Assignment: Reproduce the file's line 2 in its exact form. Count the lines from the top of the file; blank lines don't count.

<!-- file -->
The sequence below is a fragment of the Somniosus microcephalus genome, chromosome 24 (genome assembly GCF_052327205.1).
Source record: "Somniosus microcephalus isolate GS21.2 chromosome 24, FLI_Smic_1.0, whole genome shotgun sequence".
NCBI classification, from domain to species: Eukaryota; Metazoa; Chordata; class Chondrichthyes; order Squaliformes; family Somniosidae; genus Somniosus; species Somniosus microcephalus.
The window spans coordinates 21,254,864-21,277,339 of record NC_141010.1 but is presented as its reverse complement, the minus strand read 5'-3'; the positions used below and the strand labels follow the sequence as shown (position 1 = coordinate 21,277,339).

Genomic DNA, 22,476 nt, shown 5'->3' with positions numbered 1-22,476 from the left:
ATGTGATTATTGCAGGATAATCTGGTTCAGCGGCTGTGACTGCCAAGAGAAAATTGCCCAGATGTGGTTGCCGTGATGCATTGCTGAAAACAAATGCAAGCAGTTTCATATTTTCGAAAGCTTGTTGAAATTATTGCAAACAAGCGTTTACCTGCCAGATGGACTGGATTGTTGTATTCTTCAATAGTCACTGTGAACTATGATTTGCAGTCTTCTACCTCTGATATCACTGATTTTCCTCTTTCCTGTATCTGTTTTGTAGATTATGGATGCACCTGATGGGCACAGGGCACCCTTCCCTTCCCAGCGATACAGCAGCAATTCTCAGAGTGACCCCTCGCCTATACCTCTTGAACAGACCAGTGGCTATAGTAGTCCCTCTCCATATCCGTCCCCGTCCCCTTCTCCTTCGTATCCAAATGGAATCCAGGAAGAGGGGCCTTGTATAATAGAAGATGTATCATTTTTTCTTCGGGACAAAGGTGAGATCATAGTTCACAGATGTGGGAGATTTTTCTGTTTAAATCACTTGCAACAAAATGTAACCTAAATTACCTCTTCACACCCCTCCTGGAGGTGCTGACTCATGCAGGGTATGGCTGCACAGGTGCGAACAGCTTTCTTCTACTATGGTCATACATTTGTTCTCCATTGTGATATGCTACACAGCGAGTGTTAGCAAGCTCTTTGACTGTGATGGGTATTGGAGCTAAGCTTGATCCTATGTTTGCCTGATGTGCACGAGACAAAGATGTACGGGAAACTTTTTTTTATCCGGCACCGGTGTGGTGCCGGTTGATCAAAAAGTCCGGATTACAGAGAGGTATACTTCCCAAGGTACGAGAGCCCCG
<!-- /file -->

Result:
Source record: "Somniosus microcephalus isolate GS21.2 chromosome 24, FLI_Smic_1.0, whole genome shotgun sequence".